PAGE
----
tractorpoint.com - The leader in Tractors from Compacts, to Utility, to Full Size Tractors! Kubota, John Deere, New Holland, Kioti, Case/IH, and Others. Keywords=Compact Tractor, Kubota Tractors,  Kioti Tractors, JD, John Deere Tractors, New Holland, Case Boomer, Used Tractors, Classifieds, Dealer Directory, Tractor Pictures / Images
  parts   |   discussion   |   photos   |   podcast   |   reviews   |   specs   |   dealers   |   classifieds   |   contact   |   faq   |   myProfile   |   home          Login Now | Sign Up

Forums > Active Threads > Home and Garden > Barns Pole Barns

Post Message Barns Pole Barns

 Go Bottom
____________________________________________________________________________________
heating the shop-radiant floor vs infrared above

View my Photos
chrisscholz
Join Date: Oct 2003
Posts: 104 iowa
TractorPoint Premium Member -- 5 Tractors = Very Frequent Poster

2005-05-22          111378


We are building a 30'x50' insulated pole barn. The main area will be concrete. I plan on using it for car storage, a work-shop, and the kids can play basketball there in the winter (vaulted trusses).

I want to keep it about 50-60 degrees in the winter. Should I install a propane infrared overhead tube heater, or insulate the slab and run radiant floor heating? I don't have to heat all 1500 sq ft, and thought about in-floor heat on just half, and use a thermal break to separate heated slab from unheated. But am worried about the long term cost to keep that floor heated all winter. Would it be better to just use infrared as needed when occupied? Would I just buy a hot water heater to hook up to the in-floor heat with a thermostat?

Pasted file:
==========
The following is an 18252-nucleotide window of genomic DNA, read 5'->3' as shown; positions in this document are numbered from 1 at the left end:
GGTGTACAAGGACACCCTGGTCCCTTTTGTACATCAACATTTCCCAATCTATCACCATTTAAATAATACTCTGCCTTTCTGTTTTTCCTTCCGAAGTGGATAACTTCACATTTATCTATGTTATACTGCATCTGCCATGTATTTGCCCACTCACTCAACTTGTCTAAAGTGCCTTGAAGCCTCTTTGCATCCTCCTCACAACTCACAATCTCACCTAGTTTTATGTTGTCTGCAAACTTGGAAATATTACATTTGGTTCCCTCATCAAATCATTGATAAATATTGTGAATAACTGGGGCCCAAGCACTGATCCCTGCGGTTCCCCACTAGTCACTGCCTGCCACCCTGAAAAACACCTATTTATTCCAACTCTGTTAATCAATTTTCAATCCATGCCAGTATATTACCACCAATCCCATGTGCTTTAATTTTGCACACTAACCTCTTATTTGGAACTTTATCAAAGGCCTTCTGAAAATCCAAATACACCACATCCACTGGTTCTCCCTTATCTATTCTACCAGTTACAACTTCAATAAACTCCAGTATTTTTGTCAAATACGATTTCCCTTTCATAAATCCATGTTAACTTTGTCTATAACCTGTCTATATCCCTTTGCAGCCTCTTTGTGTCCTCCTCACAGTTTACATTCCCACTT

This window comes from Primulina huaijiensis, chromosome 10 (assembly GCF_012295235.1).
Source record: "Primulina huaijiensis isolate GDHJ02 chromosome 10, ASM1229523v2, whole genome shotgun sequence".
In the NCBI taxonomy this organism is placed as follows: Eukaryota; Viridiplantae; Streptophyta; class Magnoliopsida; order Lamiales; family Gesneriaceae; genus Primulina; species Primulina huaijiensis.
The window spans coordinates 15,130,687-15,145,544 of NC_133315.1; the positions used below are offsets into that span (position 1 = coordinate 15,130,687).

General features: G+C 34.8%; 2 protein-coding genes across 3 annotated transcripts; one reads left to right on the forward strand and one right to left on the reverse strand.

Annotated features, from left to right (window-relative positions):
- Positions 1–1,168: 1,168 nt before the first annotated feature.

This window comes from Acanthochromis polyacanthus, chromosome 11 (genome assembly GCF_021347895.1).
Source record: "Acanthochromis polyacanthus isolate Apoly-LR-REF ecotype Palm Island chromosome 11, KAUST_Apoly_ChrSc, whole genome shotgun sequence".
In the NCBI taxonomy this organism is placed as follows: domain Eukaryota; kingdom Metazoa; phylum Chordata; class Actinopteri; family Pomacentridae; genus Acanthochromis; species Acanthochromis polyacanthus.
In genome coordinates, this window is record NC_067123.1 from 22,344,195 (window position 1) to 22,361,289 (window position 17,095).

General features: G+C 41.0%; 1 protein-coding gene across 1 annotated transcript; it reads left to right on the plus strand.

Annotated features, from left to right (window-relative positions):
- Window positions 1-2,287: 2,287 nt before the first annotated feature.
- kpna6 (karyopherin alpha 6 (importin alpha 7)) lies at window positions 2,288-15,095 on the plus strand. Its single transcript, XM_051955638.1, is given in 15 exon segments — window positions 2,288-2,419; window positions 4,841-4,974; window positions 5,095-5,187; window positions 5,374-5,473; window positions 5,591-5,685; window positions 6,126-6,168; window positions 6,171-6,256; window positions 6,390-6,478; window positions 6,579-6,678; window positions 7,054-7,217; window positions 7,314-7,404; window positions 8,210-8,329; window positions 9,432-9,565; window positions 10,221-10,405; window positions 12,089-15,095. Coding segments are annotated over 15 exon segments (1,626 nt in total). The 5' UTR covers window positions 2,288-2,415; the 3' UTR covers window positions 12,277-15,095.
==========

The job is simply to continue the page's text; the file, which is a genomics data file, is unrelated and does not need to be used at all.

Reply to | Quote Post Reply to PostQuote Reply | Add PhotoAdd Photo


____________________________________________________________________________________
heating the shop-radiant floor vs infrared above

View my Photos
hardwood
Join Date: Dec 2002
Posts: 3583 iowa
TractorPoint Premium Member -- 5 Tractors = Very Frequent Poster

2005-05-23          111385


My heated shop is realitvly small 24 x 26, but if I were to do it over I'd probebly use the same system installed about 25 yrs. ago. I don't remember the exact amounts, but under the slab we put 2-3 in. of foam board then put radiant heaters just below the ceiling, (about 9 ft.). It seems to not cost a lot to keep it at about 50 degrees, and have had no matinence problems yet. Liquid heated floors are getting popular and they may have some advantages over what I did, you should check it out. I'm sure ther are folks on the board who have them and perhaps they will share their experience. Best of luck. Frank. ....

Reply to | Quote Post Reply to PostQuote Reply | Add PhotoAdd Photo


____________________________________________________________________________________
heating the shop-radiant floor vs infrared above

View my Photos
havoctec
Join Date: Sep 2004
Posts: 56 Minnesota
TractorPoint Premium Member -- 5 Tractors = Very Frequent Poster

2005-05-23          111391